BOURNEMOUTH has the ninth highest rate for drug-related deaths in England and Wales, new figures show.

The Office for National Statistics data shows that 81 drug poisoning deaths were registered in the borough between 2015 and 2017, a rate of 14.3 per 100,000 people, compared with a national average rate of 6.6.

This places Bournemouth ahead of major cities including London, Liverpool and Manchester, but alongside a number of other seaside towns.

Karen Tyrell, executive director of alcohol and drug charity Addaction, said: "The truth is that most drug-related deaths are preventable.

"People who use opioids often have cumulative physical and mental health problems.

"Most of them have had very difficult, often traumatic lives and we're letting them down if we don't give them the best care that we can.

"Nobody wakes up in the morning and decides to become dependent on drugs.

"Everyone deserves help, and we know that every person can recover with the right support."

The only local authority areas above Bournemouth for drug poisoning were Blackpool, Hartlepool, Hastings, Middlesbrough, Neath Port Talbot, Norwich, Scarborough and Swansea, and borough was tied with Gosport, Hull and Portsmouth.

The rate is up from a low point of eight per 100,000 between 2003 and 2005. And even in 2012-14 the rate was 9.3.

Drug poisoning deaths include those caused by controlled and non-controlled drugs, prescription and over-the-counter medication.

As well as deaths from drug abuse and dependence, figures include accidents and suicides involving drug poisoning as well as complications of drug abuse, such as deep vein thrombosis or septicaemia from intravenous drug use.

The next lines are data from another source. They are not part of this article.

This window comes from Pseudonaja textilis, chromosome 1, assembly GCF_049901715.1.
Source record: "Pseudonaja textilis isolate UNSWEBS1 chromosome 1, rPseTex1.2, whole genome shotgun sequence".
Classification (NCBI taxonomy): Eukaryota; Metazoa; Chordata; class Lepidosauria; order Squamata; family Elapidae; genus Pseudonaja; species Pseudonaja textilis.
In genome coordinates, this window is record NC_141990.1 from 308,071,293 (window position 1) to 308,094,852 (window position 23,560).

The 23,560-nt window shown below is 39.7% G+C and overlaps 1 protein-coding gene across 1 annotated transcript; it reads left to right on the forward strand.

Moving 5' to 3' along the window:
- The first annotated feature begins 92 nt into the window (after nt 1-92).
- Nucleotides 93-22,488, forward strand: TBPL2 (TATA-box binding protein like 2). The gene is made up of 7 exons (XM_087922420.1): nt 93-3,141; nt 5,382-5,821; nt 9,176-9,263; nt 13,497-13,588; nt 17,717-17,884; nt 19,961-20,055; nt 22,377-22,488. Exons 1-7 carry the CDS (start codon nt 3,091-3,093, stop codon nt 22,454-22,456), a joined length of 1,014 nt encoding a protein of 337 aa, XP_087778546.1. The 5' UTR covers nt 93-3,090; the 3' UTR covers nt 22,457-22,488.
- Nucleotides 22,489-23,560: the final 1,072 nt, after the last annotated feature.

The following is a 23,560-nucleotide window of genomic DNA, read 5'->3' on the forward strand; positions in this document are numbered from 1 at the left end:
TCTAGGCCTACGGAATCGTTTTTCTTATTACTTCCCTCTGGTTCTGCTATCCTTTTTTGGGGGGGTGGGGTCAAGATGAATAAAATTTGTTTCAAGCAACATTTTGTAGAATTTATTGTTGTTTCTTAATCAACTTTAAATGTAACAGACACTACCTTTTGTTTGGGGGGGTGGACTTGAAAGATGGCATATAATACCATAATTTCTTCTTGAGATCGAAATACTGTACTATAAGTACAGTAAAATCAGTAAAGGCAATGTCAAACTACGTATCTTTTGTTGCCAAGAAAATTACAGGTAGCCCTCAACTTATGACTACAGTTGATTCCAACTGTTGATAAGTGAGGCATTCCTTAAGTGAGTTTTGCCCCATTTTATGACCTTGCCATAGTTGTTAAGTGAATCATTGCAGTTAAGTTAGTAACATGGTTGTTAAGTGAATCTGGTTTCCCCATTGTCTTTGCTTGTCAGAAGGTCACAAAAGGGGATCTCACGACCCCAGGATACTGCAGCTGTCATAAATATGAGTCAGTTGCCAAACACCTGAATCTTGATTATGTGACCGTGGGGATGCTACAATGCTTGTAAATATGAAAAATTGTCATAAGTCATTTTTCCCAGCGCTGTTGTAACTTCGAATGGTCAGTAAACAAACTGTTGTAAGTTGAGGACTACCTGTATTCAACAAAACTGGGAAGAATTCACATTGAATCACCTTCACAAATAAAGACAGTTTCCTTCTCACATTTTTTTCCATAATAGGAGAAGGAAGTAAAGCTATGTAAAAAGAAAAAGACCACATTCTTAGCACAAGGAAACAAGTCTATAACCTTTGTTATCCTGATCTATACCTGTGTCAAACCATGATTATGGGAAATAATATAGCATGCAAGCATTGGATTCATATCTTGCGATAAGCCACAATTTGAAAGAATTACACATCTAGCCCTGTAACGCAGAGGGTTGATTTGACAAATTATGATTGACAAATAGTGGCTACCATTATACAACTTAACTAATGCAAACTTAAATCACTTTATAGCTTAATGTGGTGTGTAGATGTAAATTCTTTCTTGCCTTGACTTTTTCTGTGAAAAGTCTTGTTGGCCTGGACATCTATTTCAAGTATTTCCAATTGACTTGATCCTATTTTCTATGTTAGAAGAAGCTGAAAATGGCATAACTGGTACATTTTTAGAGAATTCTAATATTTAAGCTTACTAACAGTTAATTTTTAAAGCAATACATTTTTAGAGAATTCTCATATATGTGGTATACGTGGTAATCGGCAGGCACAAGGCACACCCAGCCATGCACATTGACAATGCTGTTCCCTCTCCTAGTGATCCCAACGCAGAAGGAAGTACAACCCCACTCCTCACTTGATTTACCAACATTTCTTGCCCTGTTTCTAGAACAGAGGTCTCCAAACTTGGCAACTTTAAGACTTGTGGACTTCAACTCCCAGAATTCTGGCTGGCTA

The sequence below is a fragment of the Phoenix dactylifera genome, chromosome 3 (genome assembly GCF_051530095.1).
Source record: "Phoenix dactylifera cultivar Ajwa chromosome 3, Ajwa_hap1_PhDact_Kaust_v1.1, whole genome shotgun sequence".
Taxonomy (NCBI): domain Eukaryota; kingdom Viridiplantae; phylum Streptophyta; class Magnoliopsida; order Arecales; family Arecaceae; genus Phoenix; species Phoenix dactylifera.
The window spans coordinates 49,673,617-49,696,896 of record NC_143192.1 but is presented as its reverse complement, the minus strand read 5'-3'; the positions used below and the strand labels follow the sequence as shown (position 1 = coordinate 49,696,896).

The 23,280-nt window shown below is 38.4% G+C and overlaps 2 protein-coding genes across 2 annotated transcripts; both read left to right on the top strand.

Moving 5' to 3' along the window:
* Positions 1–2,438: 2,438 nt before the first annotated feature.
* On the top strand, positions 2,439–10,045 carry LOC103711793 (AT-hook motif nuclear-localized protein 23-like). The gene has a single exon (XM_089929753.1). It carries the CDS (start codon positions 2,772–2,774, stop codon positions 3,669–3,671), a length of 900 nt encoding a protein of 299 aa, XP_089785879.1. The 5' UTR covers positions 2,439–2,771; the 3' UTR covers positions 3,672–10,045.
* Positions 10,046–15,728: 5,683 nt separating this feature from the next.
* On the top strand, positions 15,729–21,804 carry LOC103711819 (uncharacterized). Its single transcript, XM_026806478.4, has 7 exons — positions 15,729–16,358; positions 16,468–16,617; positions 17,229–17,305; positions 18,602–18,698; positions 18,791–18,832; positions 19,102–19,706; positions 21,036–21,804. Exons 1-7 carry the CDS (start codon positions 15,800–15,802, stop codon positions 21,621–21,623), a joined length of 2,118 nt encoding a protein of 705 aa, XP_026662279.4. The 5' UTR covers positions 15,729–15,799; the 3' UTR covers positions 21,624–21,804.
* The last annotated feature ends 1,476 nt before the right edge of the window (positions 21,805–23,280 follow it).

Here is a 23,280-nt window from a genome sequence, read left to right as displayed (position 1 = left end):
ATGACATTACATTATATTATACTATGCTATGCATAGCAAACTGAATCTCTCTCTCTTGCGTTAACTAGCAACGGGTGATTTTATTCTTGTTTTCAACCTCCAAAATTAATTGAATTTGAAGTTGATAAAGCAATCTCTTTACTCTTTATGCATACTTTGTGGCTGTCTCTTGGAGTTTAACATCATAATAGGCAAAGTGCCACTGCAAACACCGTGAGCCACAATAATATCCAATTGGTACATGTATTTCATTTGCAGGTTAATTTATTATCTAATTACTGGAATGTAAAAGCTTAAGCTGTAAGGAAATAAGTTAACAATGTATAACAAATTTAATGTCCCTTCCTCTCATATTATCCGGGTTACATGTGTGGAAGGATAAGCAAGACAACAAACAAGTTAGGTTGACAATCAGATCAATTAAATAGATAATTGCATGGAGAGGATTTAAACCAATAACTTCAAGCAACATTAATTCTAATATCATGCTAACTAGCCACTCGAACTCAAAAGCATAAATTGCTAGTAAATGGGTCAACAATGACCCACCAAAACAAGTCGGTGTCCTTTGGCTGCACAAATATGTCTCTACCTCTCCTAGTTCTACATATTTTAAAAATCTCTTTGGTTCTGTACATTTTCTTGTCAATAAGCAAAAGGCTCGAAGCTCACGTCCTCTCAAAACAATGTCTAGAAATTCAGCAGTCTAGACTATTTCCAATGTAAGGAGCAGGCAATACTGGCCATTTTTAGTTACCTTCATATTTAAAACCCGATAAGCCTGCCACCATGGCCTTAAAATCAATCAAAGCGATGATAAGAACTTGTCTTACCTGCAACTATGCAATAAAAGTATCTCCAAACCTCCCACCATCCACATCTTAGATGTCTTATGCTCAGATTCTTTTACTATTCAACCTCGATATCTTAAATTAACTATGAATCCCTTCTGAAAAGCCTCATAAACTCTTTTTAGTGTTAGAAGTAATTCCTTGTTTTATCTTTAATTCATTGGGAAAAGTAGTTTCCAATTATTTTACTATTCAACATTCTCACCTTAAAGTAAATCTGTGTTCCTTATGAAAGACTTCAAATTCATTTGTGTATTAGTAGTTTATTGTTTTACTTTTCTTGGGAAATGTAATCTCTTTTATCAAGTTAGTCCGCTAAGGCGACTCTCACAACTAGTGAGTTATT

Separate stats cover drug misuse deaths – only those involving drug abuse, drug dependence or controlled substances. Of the 81 drug poisoning deaths in Bournemouth between 2015 and 2017, 73 per cent were registered as being down to misuse.

By this measure Bournemouth's death rate was 10.4 per 100,000 people, placing it 12th highest in England and Wales.

Information on the type of drugs recorded as being a factor in deaths is not released by local authority.

But figures for the whole of England and Wales show that heroine and morphine were the most common drugs in drug-related deaths.

They were registered in 1,164 deaths in 2017, however this was down on the previous year and the first year-on-year drop since 2012. Antidepressants, a factor in 484 deaths, were the next biggest killer. There were 432 cocaine-related deaths, nearly four times the level in 2011.

ONS health analysis statistician Ellie Osborn said: "The figures published today show that the level of drug poisoning deaths in 2017 remained stable.

"However, despite deaths from most opiates declining or remaining steady, deaths from fentanyl continued to rise, as did cocaine deaths, up for the sixth consecutive year."